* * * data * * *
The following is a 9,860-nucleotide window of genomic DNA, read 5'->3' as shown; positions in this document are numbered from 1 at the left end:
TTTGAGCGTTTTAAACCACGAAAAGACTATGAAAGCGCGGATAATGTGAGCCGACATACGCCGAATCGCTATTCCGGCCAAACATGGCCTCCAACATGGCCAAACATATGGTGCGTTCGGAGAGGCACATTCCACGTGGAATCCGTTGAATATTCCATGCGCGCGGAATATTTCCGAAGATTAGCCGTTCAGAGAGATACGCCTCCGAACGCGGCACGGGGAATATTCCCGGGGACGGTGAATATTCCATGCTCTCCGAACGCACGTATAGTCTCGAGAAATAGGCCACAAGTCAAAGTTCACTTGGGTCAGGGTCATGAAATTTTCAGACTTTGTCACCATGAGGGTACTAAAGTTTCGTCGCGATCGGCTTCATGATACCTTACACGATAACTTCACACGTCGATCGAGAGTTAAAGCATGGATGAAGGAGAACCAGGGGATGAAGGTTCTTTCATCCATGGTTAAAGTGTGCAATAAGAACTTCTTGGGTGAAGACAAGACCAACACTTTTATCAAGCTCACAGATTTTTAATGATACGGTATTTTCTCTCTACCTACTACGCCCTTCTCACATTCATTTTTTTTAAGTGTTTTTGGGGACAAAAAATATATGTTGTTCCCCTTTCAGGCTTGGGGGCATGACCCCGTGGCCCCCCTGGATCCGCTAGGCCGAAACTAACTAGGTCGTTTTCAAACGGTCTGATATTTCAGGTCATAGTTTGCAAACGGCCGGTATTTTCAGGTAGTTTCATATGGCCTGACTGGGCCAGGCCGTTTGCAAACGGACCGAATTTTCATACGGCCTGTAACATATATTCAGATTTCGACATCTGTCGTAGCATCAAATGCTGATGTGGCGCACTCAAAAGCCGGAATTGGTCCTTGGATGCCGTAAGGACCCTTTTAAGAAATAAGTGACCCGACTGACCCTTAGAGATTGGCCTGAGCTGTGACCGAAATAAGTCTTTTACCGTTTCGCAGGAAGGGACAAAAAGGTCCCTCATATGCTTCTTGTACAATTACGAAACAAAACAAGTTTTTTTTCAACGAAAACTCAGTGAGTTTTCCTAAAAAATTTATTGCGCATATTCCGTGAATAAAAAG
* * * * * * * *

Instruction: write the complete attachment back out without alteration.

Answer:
The following is a 9,860-nucleotide window of genomic DNA, read 5'->3' as shown; positions in this document are numbered from 1 at the left end:
TTTGAGCGTTTTAAACCACGAAAAGACTATGAAAGCGCGGATAATGTGAGCCGACATACGCCGAATCGCTATTCCGGCCAAACATGGCCTCCAACATGGCCAAACATATGGTGCGTTCGGAGAGGCACATTCCACGTGGAATCCGTTGAATATTCCATGCGCGCGGAATATTTCCGAAGATTAGCCGTTCAGAGAGATACGCCTCCGAACGCGGCACGGGGAATATTCCCGGGGACGGTGAATATTCCATGCTCTCCGAACGCACGTATAGTCTCGAGAAATAGGCCACAAGTCAAAGTTCACTTGGGTCAGGGTCATGAAATTTTCAGACTTTGTCACCATGAGGGTACTAAAGTTTCGTCGCGATCGGCTTCATGATACCTTACACGATAACTTCACACGTCGATCGAGAGTTAAAGCATGGATGAAGGAGAACCAGGGGATGAAGGTTCTTTCATCCATGGTTAAAGTGTGCAATAAGAACTTCTTGGGTGAAGACAAGACCAACACTTTTATCAAGCTCACAGATTTTTAATGATACGGTATTTTCTCTCTACCTACTACGCCCTTCTCACATTCATTTTTTTTAAGTGTTTTTGGGGACAAAAAATATATGTTGTTCCCCTTTCAGGCTTGGGGGCATGACCCCGTGGCCCCCCTGGATCCGCTAGGCCGAAACTAACTAGGTCGTTTTCAAACGGTCTGATATTTCAGGTCATAGTTTGCAAACGGCCGGTATTTTCAGGTAGTTTCATATGGCCTGACTGGGCCAGGCCGTTTGCAAACGGACCGAATTTTCATACGGCCTGTAACATATATTCAGATTTCGACATCTGTCGTAGCATCAAATGCTGATGTGGCGCACTCAAAAGCCGGAATTGGTCCTTGGATGCCGTAAGGACCCTTTTAAGAAATAAGTGACCCGACTGACCCTTAGAGATTGGCCTGAGCTGTGACCGAAATAAGTCTTTTACCGTTTCGCAGGAAGGGACAAAAAGGTCCCTCATATGCTTCTTGTACAATTACGAAACAAAACAAGTTTTTTTTCAACGAAAACTCAGTGAGTTTTCCTAAAAAATTTATTGCGCATATTCCGTGAATAAAAAG